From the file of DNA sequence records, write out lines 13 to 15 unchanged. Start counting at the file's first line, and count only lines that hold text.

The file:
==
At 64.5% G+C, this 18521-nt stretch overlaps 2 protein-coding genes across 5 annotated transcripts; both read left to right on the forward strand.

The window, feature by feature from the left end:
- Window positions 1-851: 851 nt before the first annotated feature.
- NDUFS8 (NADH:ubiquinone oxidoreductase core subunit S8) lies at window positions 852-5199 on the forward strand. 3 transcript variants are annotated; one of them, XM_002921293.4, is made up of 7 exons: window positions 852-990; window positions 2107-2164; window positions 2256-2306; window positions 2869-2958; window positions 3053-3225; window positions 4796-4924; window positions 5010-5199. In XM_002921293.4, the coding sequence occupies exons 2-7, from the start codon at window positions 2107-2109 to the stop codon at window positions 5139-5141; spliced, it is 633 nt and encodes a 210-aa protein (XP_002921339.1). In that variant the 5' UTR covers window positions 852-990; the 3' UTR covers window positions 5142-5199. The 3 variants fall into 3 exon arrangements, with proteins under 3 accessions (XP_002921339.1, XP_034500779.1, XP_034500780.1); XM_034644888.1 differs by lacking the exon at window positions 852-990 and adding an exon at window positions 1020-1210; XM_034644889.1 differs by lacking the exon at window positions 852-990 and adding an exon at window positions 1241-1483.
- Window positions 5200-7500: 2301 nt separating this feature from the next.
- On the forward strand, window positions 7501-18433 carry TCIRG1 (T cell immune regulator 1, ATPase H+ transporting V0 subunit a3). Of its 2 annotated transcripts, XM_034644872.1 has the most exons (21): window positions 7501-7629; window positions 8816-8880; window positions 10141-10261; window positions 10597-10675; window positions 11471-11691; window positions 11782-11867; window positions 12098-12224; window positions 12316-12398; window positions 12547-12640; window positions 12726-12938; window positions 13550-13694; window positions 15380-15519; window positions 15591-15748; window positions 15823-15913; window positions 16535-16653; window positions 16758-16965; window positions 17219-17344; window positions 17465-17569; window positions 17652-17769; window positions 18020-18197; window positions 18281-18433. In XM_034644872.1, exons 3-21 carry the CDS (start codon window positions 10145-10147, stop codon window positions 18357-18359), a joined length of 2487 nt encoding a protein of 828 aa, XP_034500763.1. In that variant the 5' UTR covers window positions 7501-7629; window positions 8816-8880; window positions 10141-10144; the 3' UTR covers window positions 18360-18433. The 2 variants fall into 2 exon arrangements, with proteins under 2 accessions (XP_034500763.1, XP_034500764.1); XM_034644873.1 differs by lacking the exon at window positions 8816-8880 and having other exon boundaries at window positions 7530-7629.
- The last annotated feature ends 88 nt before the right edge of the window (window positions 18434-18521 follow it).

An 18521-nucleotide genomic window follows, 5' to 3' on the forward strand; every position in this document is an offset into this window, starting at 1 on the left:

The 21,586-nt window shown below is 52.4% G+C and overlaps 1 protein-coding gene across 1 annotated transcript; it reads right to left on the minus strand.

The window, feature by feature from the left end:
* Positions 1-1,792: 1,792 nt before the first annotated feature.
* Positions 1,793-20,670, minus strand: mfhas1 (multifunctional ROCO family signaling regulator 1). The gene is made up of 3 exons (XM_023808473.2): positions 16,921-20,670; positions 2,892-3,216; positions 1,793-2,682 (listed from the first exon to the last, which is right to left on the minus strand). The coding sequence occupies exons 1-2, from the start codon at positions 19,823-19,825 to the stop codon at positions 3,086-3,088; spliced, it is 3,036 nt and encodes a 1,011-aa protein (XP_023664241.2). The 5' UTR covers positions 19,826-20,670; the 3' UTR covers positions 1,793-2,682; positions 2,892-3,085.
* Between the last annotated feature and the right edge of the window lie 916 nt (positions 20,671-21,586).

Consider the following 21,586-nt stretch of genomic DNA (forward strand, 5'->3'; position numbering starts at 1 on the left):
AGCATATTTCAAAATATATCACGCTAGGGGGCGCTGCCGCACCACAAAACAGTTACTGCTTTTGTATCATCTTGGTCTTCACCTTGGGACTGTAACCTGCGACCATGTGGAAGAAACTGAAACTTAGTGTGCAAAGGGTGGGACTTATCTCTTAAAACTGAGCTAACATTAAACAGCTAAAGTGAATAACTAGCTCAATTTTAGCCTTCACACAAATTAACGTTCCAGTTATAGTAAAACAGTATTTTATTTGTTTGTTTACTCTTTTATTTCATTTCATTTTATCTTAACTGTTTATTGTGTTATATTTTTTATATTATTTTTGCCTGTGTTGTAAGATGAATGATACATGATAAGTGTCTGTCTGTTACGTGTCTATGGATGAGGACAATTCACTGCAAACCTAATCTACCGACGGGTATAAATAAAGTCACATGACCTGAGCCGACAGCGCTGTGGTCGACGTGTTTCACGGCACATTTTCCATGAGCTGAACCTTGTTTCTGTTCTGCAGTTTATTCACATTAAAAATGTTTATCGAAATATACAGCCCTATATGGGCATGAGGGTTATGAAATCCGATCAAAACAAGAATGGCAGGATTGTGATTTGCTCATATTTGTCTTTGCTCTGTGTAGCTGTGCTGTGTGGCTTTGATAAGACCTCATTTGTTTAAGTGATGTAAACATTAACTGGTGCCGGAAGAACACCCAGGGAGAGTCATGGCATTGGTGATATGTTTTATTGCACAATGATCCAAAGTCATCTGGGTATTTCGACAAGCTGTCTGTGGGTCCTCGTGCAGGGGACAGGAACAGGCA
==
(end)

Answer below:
* Between the last annotated feature and the right edge of the window lie 916 nt (positions 20,671-21,586).

Consider the following 21,586-nt stretch of genomic DNA (forward strand, 5'->3'; position numbering starts at 1 on the left):
AGCATATTTCAAAATATATCACGCTAGGGGGCGCTGCCGCACCACAAAACAGTTACTGCTTTTGTATCATCTTGGTCTTCACCTTGGGACTGTAACCTGCGACCATGTGGAAGAAACTGAAACTTAGTGTGCAAAGGGTGGGACTTATCTCTTAAAACTGAGCTAACATTAAACAGCTAAAGTGAATAACTAGCTCAATTTTAGCCTTCACACAAATTAACGTTCCAGTTATAGTAAAACAGTATTTTATTTGTTTGTTTACTCTTTTATTTCATTTCATTTTATCTTAACTGTTTATTGTGTTATATTTTTTATATTATTTTTGCCTGTGTTGTAAGATGAATGATACATGATAAGTGTCTGTCTGTTACGTGTCTATGGATGAGGACAATTCACTGCAAACCTAATCTACCGACGGGTATAAATAAAGTCACATGACCTGAGCCGACAGCGCTGTGGTCGACGTGTTTCACGGCACATTTTCCATGAGCTGAACCTTGTTTCTGTTCTGCAGTTTATTCACATTAAAAATGTTTATCGAAATATACAGCCCTATATGGGCATGAGGGTTATGAAATCCGATCAAAACAAGAATGGCAGGATTGTGATTTGCTCATATTTGTCTTTGCTCTGTGTAGCTGTGCTGTGTGGCTTTGATAAGACCTCATTTGTTTAAGTGATGTAAACATTAACTGGTGCCGGAAGAACACCCAGGGAGAGTCATGGCATTGGTGATATGTTTTATTGCACAATGATCCAAAGTCATCTGGGTATTTCGACAAGCTGTCTGTGGGTCCTCGTGCAGGGGACAGGAACAGGCA